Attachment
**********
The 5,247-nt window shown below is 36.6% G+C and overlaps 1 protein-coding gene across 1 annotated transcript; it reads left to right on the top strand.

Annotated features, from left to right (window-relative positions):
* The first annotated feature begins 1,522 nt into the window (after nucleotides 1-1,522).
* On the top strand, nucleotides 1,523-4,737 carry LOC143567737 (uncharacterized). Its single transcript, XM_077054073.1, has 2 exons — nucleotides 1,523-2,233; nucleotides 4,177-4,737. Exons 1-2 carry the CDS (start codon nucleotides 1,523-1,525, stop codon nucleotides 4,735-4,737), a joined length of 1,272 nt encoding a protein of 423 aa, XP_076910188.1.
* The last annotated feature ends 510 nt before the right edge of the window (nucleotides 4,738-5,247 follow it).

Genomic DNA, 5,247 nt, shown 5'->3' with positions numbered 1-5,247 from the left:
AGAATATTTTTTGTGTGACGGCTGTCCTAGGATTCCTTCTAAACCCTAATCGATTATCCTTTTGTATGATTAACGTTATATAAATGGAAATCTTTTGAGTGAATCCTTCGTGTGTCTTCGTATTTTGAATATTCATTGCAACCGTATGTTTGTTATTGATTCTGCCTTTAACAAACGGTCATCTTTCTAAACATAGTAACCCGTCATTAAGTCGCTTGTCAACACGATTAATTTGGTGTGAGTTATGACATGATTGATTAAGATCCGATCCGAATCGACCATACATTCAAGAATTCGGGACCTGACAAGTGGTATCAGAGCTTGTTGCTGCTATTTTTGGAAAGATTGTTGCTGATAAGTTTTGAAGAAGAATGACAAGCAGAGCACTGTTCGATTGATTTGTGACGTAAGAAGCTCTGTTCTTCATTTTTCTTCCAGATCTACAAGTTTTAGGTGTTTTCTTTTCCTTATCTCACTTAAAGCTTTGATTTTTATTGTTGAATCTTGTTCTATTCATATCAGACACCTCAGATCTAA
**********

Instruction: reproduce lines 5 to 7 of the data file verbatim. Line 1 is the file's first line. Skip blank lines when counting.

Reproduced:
* The last annotated feature ends 510 nt before the right edge of the window (nucleotides 4,738-5,247 follow it).

Genomic DNA, 5,247 nt, shown 5'->3' with positions numbered 1-5,247 from the left:
AGAATATTTTTTGTGTGACGGCTGTCCTAGGATTCCTTCTAAACCCTAATCGATTATCCTTTTGTATGATTAACGTTATATAAATGGAAATCTTTTGAGTGAATCCTTCGTGTGTCTTCGTATTTTGAATATTCATTGCAACCGTATGTTTGTTATTGATTCTGCCTTTAACAAACGGTCATCTTTCTAAACATAGTAACCCGTCATTAAGTCGCTTGTCAACACGATTAATTTGGTGTGAGTTATGACATGATTGATTAAGATCCGATCCGAATCGACCATACATTCAAGAATTCGGGACCTGACAAGTGGTATCAGAGCTTGTTGCTGCTATTTTTGGAAAGATTGTTGCTGATAAGTTTTGAAGAAGAATGACAAGCAGAGCACTGTTCGATTGATTTGTGACGTAAGAAGCTCTGTTCTTCATTTTTCTTCCAGATCTACAAGTTTTAGGTGTTTTCTTTTCCTTATCTCACTTAAAGCTTTGATTTTTATTGTTGAATCTTGTTCTATTCATATCAGACACCTCAGATCTAA